Journalist calls for changes in media coverage

Famed war correspondent Jon Lee Anderson has participated in workshops all week.

Temas:

Jon Lee Anderson (left) and Eduardo Quirós, president elect of the Fórum de Periodistas por las Libertades de Expresión e Información. Jon Lee Anderson (left) and Eduardo Quirós, president elect of the Fórum de Periodistas por las Libertades de Expresión e Información. Expandir Imagen
Jon Lee Anderson (left) and Eduardo Quirós, president elect of the Fórum de Periodistas por las Libertades de Expresión e Información. Roberto Cisneros

US reporter Jon Lee Anderson, speaking at an event Thursday, said that political power, most of the time, sets the media agenda.

"They condition the public on a topic and accommodate the media agenda," he said. 

He was referring to the United States and the administration of Donald Trump, but the arguments could easily be extrapolated to different parts of the region.

"The leaders impose the agenda and almost always we continue as hamsters. We rarely get off the wheel," he said. 

He cited Ronald Reagan as an example when he warned that what happened in El Salvador in the 1980s would have serious consequences in the United States and in the world, and as a result justified indirect intervention. Political support would be the most appropriate term.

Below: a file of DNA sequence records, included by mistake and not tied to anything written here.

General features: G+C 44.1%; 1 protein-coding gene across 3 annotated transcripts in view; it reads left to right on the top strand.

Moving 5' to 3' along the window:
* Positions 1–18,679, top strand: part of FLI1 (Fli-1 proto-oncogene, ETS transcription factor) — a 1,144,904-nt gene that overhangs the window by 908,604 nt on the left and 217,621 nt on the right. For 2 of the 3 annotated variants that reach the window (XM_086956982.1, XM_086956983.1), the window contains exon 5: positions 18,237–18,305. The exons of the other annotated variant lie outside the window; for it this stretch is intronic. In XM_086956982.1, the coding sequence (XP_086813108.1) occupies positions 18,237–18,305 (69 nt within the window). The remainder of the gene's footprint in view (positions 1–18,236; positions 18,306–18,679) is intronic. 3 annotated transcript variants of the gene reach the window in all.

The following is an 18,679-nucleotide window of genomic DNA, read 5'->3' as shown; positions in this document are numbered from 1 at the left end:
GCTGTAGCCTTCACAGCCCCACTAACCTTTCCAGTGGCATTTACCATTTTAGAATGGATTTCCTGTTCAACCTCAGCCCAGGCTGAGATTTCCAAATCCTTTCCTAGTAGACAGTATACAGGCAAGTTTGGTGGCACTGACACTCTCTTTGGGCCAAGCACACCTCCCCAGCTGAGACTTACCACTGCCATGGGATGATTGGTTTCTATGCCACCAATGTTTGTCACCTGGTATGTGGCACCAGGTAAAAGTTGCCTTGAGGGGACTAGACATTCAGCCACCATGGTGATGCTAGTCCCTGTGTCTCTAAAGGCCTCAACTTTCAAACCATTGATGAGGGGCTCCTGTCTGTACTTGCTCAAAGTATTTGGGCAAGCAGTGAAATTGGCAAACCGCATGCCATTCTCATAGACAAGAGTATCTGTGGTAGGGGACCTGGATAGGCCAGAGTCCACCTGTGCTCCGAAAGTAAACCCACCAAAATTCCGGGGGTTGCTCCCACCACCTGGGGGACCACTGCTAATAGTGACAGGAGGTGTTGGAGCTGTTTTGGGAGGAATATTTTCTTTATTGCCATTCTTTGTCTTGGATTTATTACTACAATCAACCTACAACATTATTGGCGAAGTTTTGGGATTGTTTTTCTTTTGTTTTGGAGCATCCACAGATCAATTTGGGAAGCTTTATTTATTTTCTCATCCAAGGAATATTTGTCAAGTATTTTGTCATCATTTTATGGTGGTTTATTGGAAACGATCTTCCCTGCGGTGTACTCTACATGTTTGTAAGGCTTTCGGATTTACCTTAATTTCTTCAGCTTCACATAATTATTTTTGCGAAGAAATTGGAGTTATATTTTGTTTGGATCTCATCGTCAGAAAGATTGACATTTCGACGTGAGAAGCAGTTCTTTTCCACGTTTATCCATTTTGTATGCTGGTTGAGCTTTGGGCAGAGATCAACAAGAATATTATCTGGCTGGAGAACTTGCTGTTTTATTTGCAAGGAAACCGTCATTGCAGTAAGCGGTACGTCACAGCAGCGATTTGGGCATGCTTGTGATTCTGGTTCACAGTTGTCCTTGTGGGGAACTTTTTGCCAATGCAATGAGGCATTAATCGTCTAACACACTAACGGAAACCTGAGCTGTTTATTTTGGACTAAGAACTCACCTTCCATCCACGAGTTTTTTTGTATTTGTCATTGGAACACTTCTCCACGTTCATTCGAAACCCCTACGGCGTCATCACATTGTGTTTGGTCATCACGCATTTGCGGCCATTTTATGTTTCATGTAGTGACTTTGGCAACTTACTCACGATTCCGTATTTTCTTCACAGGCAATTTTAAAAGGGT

Anderson explained that Trump writes in his social networks on an issue and the media, like an innocent fish, bite the hook and make it news. 

The American journalist presented a speech titled "Real journalism in the Trump era" at the University of Panama. There he was also presented the Gabriel García Márquez Award from the Foundation for New Ibero-American Journalism (FNPI) and whose representatives also participated in the event.

"Trump has not killed anyone yet, but his words kill. He has dedicated himself to destroying the public space," continued the reporter, who has covered armed conflicts in all continents and has performed countless interviews with individuals such as Fidel Castro, Saddam Hussein, Augusto Pinochet and García Márquez himself. 

He also said that, as a result of that agenda imposed by Trump and other leaders, there is much news that is left untold. And that, precisely, should be the target of the media.

"The culture of 'I like' does not represent anyone," he said. 

Anderson also participated this week in a workshop on investigative journalism at the Casa del Soldado, organized by the Forum of Journalists for Freedom of Expression and Information and the Editorial Workshop Coalition.

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